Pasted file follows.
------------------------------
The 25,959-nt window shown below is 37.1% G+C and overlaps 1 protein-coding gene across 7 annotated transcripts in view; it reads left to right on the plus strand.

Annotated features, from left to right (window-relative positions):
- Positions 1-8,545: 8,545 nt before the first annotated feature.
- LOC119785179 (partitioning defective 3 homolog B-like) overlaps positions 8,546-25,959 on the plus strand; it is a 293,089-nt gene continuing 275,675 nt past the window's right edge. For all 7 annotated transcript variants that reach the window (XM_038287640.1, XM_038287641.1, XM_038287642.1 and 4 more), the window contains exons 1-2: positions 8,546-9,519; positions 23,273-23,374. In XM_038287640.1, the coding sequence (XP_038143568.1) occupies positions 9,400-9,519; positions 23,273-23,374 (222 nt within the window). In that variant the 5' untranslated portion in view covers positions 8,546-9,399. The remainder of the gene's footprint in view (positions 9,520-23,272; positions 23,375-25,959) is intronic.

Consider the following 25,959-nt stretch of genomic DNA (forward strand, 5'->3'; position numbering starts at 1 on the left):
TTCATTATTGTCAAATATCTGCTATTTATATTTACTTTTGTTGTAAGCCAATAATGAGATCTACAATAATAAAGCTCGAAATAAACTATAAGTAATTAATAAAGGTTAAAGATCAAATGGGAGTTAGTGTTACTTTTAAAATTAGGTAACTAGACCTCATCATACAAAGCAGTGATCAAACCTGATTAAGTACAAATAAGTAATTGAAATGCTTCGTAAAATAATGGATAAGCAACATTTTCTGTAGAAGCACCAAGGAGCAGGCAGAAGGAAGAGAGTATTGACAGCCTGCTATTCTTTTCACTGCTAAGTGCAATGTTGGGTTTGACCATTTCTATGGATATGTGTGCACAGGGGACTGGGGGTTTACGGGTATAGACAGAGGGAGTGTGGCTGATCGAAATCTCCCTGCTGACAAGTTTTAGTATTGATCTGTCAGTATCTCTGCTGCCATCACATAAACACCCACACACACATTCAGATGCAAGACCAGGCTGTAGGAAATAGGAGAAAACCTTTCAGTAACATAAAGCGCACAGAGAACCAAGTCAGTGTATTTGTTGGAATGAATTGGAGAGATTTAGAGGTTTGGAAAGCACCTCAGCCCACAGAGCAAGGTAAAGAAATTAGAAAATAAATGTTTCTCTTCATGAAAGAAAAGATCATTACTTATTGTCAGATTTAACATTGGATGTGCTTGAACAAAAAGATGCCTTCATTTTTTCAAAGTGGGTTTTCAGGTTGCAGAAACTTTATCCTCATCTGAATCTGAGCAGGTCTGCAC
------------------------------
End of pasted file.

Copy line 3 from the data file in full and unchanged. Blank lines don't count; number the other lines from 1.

- Positions 1-8,545: 8,545 nt before the first annotated feature.